Baghdad has legislative authority and the constitution does not stipulate that contracts for present or future fields wait until strategic policies are agreed. Baghdad doesn’t have a constitutional veto.

The KRG can decide, subject to strategic policies jointly agreed with the federal government, on the terms and conditions for new fields. Baghdad has no such rights over new fields although Kurdistan could co-operate with the federal government.

Although the constitution gives Baghdad only a qualified right on transportation and marketing oil and gas extracted from present fields, the KRG has so far accepted a broader management role for Baghdad but may not do so in future without revenue sharing and a constitutionally correct hydrocarbons law.

This year will be one of reckoning for Iraq. Warmer relations between the Kurds and the Sunnis as well as between Kurdistan and Turkey illustrate that divisions can be overcome when economic self-interest and political will are combined.

Ancient strains and stresses are being exacerbated by the current PM. If the Iraqi Parliament’s decision to limit him to two terms is enacted, he will go in a year or so. That could allow Kurds, Shia, Sunni and small minorities, to make a federal Iraq work. The constitution is the country’s unity certificate and should be implemented.

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Interview with KRG UK Representative on British parliament’s recognition of Kurdish genocide

Last week the British parliament formally recognised the Kurdish genocide in Iraq. This follows a year-long petition campaign in the UK and lobbying within parliament by the All-Party Parliamentary Group on the Kurdistan Region. The Kurdistan Regional Government UK Representation initiated and coordinated the campaign. KRG.org asks Bayan Sami Abdul Rahman, the KRG Representative to the UK, about the debate in parliament and to clarify what recognition means.

More here http://www.krg.org/a/d.aspx?s=010000&l=12&a=46823

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Statement by Prime Minister Barzani on recognition of Kurdish genocide by British parliament

February 28, 2013

Earlier today the British parliament held a debate on whether to recognise the crimes committed against the people of Kurdistan in Iraq as genocide. We are pleased not only that such a debate took place but also that the British parliament now formally recognises the Kurdish genocide.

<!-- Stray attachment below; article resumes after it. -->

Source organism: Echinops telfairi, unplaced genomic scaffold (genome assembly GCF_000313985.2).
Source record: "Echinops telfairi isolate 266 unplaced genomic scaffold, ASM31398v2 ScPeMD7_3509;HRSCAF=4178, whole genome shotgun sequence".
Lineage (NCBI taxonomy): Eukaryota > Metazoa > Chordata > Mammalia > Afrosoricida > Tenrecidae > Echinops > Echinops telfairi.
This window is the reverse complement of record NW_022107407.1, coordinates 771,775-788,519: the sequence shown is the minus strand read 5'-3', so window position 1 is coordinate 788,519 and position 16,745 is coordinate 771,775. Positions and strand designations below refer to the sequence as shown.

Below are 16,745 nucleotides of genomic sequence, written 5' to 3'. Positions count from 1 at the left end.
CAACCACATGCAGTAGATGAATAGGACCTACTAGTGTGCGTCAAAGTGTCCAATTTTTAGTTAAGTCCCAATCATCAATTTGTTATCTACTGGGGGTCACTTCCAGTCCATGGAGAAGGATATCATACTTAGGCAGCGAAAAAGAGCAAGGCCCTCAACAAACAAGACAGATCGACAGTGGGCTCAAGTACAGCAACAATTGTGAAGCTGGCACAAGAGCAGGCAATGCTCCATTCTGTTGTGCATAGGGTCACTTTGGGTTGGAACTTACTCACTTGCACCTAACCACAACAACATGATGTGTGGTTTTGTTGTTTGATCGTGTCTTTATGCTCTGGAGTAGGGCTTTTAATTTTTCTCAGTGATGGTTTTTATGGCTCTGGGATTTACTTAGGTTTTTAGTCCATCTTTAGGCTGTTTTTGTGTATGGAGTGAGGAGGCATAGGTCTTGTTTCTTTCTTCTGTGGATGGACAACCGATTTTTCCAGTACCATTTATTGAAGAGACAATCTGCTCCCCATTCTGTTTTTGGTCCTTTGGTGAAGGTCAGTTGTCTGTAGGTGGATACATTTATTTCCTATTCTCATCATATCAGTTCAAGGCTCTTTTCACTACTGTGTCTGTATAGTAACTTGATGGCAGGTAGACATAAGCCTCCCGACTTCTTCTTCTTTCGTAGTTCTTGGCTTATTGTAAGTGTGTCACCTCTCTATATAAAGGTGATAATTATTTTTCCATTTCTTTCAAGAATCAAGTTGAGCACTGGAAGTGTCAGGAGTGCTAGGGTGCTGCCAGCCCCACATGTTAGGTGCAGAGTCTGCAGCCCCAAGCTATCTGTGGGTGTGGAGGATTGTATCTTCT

This is an important milestone in our struggle for justice, recognition and compensation for the thousands of men, women and children who died at the hands of the former regime. It is a significant landmark for the survivors of the Anfal and chemical bombardment and for the children of those who were martyred as they try to rebuild their lives.

We thank all those who worked hard to make this debate take place: the thousands of Kurds in the UK and British friends of Kurdistan who signed a petition calling for acknowledgement of the genocide; the British members of parliament, especially the All-Party Parliamentary Group on the Kurdistan Region, who worked to secure the debate; and the KRG UK Representation who initiated this project and followed it through to its successful conclusion.

We also welcome the statement by the Middle East Minister Alistair Burt during the debate that the government will work with the opposition party to collectively find a way to do more on acknowledging the genocide even though the government does not formally recognise it.

The British parliament’s recognition of the genocide follows similar acknowledgements by the Norwegian and Swedish parliaments last year. We thank them all and hope that this will inspire our friends and friends of human rights and freedom in other countries to do the same. We must all stand together against tyranny, where ever it may appear.